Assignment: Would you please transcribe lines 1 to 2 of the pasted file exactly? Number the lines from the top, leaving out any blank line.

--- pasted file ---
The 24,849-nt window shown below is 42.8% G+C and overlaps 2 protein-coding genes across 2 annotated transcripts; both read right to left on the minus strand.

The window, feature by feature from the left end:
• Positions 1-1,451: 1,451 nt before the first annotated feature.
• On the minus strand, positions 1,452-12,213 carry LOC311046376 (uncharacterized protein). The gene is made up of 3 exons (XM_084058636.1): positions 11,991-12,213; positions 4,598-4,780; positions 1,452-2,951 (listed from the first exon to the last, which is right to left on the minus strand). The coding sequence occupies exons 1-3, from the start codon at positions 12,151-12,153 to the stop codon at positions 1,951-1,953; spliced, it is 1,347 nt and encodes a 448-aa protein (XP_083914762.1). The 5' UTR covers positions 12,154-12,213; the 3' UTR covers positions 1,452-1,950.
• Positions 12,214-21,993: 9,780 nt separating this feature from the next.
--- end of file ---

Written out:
The 24,849-nt window shown below is 42.8% G+C and overlaps 2 protein-coding genes across 2 annotated transcripts; both read right to left on the minus strand.

The window, feature by feature from the left end: